How do you create a pillar page?

First, you need to choose your central topic. What’s core to your business? In what areas can you demonstrate true authority? The topic needs to be broad enough to link all the relevant cluster content to, but specific enough to produce an in-depth pillar page about it.

Next, you want to identify the subtopics that will form the different sections of your pillar page. Think about your buyer personas; what are their most frequently asked questions? How can you use your subtopics to answer those questions?

When defining your topic and subtopics, keyword research is invaluable. Every pillar page you create needs to have target keywords associated with it. Tools like Moz and SEMRush can help you identify high volume keywords that could present a good opportunity to rank for. Keyword research also helps ensure you cover all the important subject areas and helps stimulate new content ideas.

Once you’ve identified your topic, subtopics, and keywords, it’s time to start writing. It may be that you have lots of existing content in the form of eBooks, blog posts, website content, and other internal or external material, that could form the basis of your pillar page. You may even be able to easily convert an existing eBook more or less straight into a pillar page.

Crucially, your pillar page needs to link to your supporting subtopic content, i.e. your blog posts around this area. You may already have some blog posts that support your pillar page topic, but you’ll need to continue blogging regularly, ensuring you cover all the subtopic keywords.

The final step is linking your subtopic content back to the pillar page. This helps search engines understand how your content ties together and determine your central pillar page as an authoritative source.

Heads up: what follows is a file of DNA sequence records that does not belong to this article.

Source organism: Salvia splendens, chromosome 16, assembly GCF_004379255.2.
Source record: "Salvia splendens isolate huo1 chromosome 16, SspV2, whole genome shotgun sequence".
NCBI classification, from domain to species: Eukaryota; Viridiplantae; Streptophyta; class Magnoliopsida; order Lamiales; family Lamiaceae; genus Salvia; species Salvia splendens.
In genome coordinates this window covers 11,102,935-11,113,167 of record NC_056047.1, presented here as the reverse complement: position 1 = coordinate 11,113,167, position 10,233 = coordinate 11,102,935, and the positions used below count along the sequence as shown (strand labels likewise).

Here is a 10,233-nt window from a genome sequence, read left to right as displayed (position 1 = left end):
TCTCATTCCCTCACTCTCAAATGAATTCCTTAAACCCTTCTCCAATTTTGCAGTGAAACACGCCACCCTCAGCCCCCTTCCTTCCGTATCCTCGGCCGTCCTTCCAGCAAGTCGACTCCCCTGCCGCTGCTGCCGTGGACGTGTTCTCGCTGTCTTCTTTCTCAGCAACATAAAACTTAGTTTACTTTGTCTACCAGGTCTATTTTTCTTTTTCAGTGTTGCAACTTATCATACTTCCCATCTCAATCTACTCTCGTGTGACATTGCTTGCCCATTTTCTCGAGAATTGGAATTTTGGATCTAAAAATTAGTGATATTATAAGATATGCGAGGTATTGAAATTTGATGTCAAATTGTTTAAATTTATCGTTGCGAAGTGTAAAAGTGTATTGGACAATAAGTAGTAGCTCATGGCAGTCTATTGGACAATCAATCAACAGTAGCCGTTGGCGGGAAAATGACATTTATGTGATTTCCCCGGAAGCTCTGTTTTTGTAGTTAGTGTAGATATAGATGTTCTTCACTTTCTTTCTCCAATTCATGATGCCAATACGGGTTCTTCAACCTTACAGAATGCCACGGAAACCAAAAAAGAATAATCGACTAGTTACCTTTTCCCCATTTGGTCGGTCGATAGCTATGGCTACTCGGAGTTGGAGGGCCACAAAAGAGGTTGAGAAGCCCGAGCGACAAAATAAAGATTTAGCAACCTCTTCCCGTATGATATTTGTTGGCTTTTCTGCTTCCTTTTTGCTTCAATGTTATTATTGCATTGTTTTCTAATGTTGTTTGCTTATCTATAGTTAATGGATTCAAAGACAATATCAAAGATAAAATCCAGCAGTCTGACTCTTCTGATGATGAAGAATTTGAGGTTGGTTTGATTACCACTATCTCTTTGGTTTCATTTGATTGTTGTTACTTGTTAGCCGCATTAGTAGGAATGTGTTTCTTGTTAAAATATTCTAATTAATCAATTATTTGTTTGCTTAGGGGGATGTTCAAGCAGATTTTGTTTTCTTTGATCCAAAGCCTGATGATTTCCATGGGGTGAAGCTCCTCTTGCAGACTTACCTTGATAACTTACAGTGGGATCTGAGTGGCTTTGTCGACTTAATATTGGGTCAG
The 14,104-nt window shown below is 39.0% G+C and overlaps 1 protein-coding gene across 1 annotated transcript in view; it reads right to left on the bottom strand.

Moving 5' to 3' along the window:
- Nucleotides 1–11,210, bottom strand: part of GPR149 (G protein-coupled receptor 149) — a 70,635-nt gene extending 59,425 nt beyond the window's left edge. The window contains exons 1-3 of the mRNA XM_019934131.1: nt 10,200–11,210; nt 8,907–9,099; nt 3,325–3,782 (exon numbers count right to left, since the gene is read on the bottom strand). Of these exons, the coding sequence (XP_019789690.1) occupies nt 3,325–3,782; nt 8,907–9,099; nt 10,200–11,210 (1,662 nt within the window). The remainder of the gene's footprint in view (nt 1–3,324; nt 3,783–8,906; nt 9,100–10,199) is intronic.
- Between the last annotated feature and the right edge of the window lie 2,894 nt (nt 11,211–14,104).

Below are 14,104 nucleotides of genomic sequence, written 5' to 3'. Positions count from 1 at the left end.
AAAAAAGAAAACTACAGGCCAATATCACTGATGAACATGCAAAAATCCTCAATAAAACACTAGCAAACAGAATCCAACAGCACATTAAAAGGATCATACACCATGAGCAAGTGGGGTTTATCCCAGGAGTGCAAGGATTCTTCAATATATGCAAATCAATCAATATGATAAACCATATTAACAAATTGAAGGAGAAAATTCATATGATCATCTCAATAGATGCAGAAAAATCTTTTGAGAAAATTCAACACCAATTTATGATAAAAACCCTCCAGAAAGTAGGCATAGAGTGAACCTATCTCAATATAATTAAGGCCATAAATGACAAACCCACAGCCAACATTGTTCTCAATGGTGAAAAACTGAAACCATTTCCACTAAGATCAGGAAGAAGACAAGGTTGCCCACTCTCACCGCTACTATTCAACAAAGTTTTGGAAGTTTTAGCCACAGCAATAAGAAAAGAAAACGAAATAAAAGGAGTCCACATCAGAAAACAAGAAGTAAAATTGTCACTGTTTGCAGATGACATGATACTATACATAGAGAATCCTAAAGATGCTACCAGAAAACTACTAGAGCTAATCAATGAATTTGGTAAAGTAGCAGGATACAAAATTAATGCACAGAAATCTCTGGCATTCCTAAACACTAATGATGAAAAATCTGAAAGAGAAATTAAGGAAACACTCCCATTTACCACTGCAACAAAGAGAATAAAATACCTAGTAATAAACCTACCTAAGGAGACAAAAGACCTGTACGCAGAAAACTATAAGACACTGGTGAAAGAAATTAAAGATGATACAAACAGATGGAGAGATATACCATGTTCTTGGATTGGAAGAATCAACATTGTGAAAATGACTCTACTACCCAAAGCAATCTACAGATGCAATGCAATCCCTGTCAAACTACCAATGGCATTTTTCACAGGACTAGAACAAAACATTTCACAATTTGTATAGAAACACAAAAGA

For a complete step-by-step guide to creating a pillar page, take a look at this blog post.

A pillar page offers many benefits for professional services firms. It allows search engines to deem you an authoritative voice on your chosen topic and put you at the top of the search list. It is also a great way to demonstrate your expertise - which is critical to building trust with your audience. And you don't need to stop at one. If you find success from your first pillar page and have more topics appropriate to cover, there's no limit to how many pillar pages you can create for your website.

Pillar pages can be time-consuming and offer no guarantees, but get it right, and you could see your content marketing efforts flourish. If you want advice on whether a pillar page is the right approach for your business, get in touch.

The Inside Track on Inbound Marketing for Professional Services

Topics: Professional Services

Katie Hughes

Written by Katie Hughes

Katie writes content for Equinet and our clients. After completing a Psychology degree, she worked in market research for six years, partnering with some of the UK’s biggest brands including the BBC, British Gas and Lloyds Banking Group.